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A Quick Note On One Reason Why FDR Was Effective In Ways Obama Is Not

April 22, 2013, 5:35 pm

73rd Congress:

Senate: 59 Ds, 36 Rs
House: 311 Ds, 117 Rs

74th Congress:

Senate: 70 Ds, 23 Rs.
House: 322 Ds, 103 Rs.

75th Congress:

Senate: 75 Ds, 16 Rs.
House: 334 Ds, 88 Rs.

76th Congress:

Senate: 70 Ds, 22 Rs
House: 256 Ds, 173 Rs.

These all come at the beginning of each term and carry us through January, 1941. So, for his first two terms, FDR’s smallest majority in the Senate was 21 23 and his average majority was 44.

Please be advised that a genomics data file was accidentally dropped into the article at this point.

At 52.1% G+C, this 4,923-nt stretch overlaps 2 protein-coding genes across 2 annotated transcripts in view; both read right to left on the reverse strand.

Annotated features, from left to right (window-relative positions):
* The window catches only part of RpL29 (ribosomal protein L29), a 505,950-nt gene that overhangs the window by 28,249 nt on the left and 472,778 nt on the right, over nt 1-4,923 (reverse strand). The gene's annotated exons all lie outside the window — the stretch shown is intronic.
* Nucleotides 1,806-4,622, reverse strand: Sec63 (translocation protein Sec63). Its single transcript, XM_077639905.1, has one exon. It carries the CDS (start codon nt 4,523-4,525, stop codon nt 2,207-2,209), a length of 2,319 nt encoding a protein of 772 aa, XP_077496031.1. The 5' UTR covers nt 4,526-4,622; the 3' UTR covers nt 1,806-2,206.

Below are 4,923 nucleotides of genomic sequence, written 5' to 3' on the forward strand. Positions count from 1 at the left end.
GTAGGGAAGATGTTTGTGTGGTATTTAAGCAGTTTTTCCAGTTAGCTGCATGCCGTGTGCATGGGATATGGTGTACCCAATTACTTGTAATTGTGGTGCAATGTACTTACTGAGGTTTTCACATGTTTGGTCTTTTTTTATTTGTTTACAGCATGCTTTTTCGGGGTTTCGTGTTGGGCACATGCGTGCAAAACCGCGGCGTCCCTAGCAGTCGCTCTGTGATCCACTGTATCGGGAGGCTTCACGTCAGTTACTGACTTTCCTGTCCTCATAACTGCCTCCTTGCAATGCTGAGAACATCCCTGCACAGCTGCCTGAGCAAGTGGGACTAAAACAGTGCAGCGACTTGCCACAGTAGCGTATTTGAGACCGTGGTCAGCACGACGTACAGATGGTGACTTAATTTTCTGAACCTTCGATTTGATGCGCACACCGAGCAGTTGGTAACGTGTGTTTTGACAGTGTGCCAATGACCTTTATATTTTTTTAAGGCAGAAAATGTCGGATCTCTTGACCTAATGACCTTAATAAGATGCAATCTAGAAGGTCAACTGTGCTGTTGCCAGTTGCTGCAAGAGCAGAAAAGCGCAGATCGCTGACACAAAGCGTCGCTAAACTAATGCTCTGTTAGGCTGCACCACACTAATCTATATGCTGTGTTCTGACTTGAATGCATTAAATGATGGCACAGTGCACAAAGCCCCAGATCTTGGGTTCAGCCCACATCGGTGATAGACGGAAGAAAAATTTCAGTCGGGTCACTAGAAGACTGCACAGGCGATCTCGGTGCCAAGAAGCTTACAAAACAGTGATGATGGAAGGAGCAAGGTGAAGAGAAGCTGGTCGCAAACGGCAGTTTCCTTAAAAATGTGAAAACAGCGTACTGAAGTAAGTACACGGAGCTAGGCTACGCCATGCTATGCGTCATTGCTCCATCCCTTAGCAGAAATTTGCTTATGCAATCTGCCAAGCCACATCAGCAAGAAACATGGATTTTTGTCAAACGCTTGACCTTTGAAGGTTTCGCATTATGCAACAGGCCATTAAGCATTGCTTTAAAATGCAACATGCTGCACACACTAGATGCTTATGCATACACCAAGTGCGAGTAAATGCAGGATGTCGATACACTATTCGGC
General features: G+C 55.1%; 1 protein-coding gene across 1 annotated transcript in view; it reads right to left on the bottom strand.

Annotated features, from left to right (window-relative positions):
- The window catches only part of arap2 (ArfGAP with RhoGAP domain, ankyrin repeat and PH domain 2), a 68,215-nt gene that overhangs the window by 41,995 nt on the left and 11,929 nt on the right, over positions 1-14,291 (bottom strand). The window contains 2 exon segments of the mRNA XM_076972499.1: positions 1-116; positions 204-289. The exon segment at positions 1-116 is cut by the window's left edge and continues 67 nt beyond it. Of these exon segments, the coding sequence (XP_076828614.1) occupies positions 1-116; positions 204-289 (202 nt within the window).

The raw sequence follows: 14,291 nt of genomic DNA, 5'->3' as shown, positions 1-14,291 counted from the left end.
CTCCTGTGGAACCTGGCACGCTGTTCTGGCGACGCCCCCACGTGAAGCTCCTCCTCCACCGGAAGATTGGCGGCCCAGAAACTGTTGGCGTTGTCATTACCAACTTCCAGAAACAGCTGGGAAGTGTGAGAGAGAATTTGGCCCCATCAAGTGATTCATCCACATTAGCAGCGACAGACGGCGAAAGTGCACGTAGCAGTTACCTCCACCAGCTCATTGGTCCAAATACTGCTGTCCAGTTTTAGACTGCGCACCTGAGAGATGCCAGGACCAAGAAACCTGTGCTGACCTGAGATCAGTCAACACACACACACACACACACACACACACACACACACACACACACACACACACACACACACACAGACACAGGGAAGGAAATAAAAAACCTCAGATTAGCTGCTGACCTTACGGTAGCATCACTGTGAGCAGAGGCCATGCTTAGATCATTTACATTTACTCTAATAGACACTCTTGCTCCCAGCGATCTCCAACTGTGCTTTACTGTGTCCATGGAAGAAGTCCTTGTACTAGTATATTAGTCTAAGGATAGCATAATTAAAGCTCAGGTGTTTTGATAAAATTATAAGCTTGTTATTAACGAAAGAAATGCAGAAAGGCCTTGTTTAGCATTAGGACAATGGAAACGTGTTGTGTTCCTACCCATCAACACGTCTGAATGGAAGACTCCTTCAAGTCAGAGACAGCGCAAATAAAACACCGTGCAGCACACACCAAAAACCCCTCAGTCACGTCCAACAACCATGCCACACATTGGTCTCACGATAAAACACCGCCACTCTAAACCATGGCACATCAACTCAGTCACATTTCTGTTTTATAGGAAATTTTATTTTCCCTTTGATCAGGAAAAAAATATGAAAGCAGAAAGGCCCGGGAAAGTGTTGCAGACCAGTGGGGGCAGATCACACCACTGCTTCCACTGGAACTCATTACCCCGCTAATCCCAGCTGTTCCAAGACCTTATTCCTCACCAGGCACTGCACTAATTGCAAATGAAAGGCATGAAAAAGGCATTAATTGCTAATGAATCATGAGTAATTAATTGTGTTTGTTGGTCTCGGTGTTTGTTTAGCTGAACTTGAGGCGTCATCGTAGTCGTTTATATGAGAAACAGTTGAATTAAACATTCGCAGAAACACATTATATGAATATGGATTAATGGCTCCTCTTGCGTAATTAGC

In case you missed that: his average majority was 44 (bolded just f@#$#$$ because).

Number of votes needed to invoke cloture in the Senate during FDR’s first two terms: 64. So, for three out of four Congresses during FDR’s first two terms, he had a filibuster-proof majority.

In the House, FDR’s smallest majority was 83 and his average majority was 186.

Yes, he had to deal with a lot of conservative Southern Democrats during this period who would be Republicans now. You can, however, lose a lot of people and still win the vote when your majority is in the “Holy @#$#, How Large Is Your Majority?” range.

It’s easier to be a great President when your party owns the legislative branch.

[Updated to add cloture numbers]

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